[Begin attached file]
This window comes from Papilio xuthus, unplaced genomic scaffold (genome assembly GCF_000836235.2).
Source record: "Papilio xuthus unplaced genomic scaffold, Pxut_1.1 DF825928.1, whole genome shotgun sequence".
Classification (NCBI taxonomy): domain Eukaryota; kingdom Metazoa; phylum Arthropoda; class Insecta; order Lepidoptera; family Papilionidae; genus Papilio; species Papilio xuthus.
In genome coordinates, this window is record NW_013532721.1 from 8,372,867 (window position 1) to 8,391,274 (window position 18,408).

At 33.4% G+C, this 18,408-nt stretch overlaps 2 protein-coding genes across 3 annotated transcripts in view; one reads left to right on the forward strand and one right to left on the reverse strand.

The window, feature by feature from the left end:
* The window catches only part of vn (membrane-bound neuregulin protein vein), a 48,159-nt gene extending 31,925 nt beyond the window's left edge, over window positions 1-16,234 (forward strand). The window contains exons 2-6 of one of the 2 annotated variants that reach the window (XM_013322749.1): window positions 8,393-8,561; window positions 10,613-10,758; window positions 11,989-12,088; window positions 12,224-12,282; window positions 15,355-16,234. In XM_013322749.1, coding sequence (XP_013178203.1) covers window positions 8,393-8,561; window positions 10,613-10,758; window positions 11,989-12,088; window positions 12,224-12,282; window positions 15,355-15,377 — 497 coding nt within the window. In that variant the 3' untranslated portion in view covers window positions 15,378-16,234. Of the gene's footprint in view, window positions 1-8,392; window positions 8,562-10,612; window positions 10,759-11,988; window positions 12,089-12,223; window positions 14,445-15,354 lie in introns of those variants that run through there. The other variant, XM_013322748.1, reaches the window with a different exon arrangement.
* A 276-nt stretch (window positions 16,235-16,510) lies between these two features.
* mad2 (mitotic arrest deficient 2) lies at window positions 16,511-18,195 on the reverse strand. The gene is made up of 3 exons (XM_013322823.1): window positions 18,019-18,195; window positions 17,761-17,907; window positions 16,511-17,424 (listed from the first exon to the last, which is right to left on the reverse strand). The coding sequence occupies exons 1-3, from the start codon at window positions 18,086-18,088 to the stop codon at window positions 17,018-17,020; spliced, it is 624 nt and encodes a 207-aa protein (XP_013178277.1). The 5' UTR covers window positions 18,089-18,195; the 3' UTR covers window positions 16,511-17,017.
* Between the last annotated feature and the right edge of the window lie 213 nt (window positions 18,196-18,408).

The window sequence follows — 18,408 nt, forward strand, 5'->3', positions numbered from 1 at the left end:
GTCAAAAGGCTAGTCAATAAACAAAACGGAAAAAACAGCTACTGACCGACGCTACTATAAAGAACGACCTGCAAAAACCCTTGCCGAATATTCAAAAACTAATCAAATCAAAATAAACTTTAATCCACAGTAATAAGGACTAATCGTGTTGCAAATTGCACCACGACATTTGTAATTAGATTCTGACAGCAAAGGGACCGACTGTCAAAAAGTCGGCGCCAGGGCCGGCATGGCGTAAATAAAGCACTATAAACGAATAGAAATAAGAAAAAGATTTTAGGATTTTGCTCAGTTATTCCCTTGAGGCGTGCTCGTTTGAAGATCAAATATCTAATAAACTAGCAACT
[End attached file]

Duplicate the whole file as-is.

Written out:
This window comes from Papilio xuthus, unplaced genomic scaffold (genome assembly GCF_000836235.2).
Source record: "Papilio xuthus unplaced genomic scaffold, Pxut_1.1 DF825928.1, whole genome shotgun sequence".
Classification (NCBI taxonomy): domain Eukaryota; kingdom Metazoa; phylum Arthropoda; class Insecta; order Lepidoptera; family Papilionidae; genus Papilio; species Papilio xuthus.
In genome coordinates, this window is record NW_013532721.1 from 8,372,867 (window position 1) to 8,391,274 (window position 18,408).

At 33.4% G+C, this 18,408-nt stretch overlaps 2 protein-coding genes across 3 annotated transcripts in view; one reads left to right on the forward strand and one right to left on the reverse strand.

The window, feature by feature from the left end:
* The window catches only part of vn (membrane-bound neuregulin protein vein), a 48,159-nt gene extending 31,925 nt beyond the window's left edge, over window positions 1-16,234 (forward strand). The window contains exons 2-6 of one of the 2 annotated variants that reach the window (XM_013322749.1): window positions 8,393-8,561; window positions 10,613-10,758; window positions 11,989-12,088; window positions 12,224-12,282; window positions 15,355-16,234. In XM_013322749.1, coding sequence (XP_013178203.1) covers window positions 8,393-8,561; window positions 10,613-10,758; window positions 11,989-12,088; window positions 12,224-12,282; window positions 15,355-15,377 — 497 coding nt within the window. In that variant the 3' untranslated portion in view covers window positions 15,378-16,234. Of the gene's footprint in view, window positions 1-8,392; window positions 8,562-10,612; window positions 10,759-11,988; window positions 12,089-12,223; window positions 14,445-15,354 lie in introns of those variants that run through there. The other variant, XM_013322748.1, reaches the window with a different exon arrangement.
* A 276-nt stretch (window positions 16,235-16,510) lies between these two features.
* mad2 (mitotic arrest deficient 2) lies at window positions 16,511-18,195 on the reverse strand. The gene is made up of 3 exons (XM_013322823.1): window positions 18,019-18,195; window positions 17,761-17,907; window positions 16,511-17,424 (listed from the first exon to the last, which is right to left on the reverse strand). The coding sequence occupies exons 1-3, from the start codon at window positions 18,086-18,088 to the stop codon at window positions 17,018-17,020; spliced, it is 624 nt and encodes a 207-aa protein (XP_013178277.1). The 5' UTR covers window positions 18,089-18,195; the 3' UTR covers window positions 16,511-17,017.
* Between the last annotated feature and the right edge of the window lie 213 nt (window positions 18,196-18,408).

The window sequence follows — 18,408 nt, forward strand, 5'->3', positions numbered from 1 at the left end:
GTCAAAAGGCTAGTCAATAAACAAAACGGAAAAAACAGCTACTGACCGACGCTACTATAAAGAACGACCTGCAAAAACCCTTGCCGAATATTCAAAAACTAATCAAATCAAAATAAACTTTAATCCACAGTAATAAGGACTAATCGTGTTGCAAATTGCACCACGACATTTGTAATTAGATTCTGACAGCAAAGGGACCGACTGTCAAAAAGTCGGCGCCAGGGCCGGCATGGCGTAAATAAAGCACTATAAACGAATAGAAATAAGAAAAAGATTTTAGGATTTTGCTCAGTTATTCCCTTGAGGCGTGCTCGTTTGAAGATCAAATATCTAATAAACTAGCAACT